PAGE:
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Daniel 6:11

Albert Barnes
Notes on the Whole Bible

Then these men assembled … - Evidently with a design of finding him at his devotions.

Uriah Smith
Daniel and the Revelation, 109

Verse 11

It only remained for these men, having set the trap, to watch their victim that they might ensnare him therein. So they again came tumultuously together, this time at the residence of Daniel, as though some important business had called them suddenly together to consult the chief of the presidents; and lo, they found him, just as they intended and hoped, praying to his God. So far all had worked well. They were not long in going to the king with the matter, and, to render it more sure, got an acknowledgment from the king that such a decree was in force. Then they were ready to inform against Daniel; and mark their mean resort to excite the prejudices of the king: “That Daniel, which is of the children of the captivity of Judah.” Yes; that poor captive, who is entirely dependent on you for all that he enjoys, so far from being grateful and appreciating your favors, regards not you, nor pays any attention to your decree. Then the king saw the trap that had been prepared for him as well as for Daniel, and he labored till the going down of the sun to deliver him, probably by personal efforts with the conspirators to cause them to relent, or by arguments and endeavors to procure the repeal of the law. But they were inexorable. The law was sustained; and Daniel, the venerable, the grave, the upright and faultless servant of the kingdom, was thrown, as if he had been one of the vilest of malefactors, into the den of lions to be devoured by them.DAR 109.2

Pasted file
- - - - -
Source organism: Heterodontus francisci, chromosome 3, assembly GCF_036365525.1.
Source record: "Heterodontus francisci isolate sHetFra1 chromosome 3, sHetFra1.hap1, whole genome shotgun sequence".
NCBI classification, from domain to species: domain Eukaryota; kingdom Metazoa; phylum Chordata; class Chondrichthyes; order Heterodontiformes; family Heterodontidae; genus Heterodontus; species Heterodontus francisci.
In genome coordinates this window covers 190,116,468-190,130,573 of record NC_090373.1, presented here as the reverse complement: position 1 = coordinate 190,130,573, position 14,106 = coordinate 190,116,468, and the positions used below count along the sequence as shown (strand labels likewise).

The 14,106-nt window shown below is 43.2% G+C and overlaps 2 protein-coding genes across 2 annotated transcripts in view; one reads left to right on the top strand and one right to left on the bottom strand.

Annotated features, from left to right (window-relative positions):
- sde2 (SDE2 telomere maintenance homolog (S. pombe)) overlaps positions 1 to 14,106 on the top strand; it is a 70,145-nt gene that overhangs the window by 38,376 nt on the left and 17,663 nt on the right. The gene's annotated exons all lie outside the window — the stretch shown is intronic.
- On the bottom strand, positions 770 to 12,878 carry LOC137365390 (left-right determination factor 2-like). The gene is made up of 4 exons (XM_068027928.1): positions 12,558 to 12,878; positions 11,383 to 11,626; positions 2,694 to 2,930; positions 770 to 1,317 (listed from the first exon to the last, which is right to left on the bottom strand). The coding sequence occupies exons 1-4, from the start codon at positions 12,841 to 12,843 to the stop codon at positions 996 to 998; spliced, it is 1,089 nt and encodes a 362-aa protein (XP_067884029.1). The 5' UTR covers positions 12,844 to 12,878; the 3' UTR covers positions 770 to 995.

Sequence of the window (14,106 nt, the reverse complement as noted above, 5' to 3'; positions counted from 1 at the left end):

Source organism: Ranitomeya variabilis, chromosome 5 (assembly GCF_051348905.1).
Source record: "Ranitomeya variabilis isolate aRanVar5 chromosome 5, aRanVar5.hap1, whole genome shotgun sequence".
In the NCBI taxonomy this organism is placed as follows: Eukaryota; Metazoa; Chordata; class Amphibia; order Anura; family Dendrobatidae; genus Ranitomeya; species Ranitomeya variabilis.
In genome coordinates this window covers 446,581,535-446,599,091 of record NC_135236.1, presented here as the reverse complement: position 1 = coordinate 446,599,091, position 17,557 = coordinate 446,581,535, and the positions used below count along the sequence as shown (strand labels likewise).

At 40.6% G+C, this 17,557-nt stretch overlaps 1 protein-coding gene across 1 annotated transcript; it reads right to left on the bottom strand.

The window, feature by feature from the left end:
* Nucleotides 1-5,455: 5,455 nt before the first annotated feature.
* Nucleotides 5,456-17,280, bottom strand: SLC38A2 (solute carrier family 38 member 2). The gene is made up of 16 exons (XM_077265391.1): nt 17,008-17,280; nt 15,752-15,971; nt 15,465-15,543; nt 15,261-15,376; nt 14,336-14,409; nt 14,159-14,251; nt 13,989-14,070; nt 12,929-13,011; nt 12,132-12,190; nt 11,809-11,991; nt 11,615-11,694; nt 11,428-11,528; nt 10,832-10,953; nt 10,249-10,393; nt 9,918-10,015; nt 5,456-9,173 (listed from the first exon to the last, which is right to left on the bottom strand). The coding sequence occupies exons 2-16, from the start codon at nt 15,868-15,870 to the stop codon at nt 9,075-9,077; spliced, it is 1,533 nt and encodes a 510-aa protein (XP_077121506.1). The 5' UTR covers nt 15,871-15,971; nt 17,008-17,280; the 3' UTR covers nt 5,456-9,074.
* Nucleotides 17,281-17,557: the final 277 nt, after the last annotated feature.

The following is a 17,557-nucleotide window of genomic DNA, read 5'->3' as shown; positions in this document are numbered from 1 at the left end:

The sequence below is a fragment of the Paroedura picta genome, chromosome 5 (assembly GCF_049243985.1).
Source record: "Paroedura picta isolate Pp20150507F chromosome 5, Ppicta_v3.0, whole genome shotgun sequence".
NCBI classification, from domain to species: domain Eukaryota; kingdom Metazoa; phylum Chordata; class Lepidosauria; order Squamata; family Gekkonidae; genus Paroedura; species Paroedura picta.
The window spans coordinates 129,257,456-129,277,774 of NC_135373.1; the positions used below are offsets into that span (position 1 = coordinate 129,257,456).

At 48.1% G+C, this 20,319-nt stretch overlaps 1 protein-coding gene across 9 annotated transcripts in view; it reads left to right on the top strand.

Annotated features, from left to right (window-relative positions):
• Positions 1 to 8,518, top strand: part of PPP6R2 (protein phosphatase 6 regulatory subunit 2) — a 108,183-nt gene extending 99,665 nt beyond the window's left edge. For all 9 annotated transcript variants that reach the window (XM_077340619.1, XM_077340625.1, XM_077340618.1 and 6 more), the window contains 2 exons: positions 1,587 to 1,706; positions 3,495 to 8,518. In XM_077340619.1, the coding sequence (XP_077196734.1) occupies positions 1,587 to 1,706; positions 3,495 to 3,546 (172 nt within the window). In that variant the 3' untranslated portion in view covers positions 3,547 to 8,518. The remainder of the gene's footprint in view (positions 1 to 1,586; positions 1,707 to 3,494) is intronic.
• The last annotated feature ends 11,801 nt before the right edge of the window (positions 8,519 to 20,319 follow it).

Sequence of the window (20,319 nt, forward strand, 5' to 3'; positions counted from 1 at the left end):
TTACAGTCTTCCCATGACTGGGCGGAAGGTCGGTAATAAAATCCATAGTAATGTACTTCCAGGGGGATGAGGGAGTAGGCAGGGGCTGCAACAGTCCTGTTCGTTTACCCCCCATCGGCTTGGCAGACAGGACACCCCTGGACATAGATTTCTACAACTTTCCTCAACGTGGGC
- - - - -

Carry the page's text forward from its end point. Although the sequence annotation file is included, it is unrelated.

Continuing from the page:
Matthew Henry
Concise Bible Commentary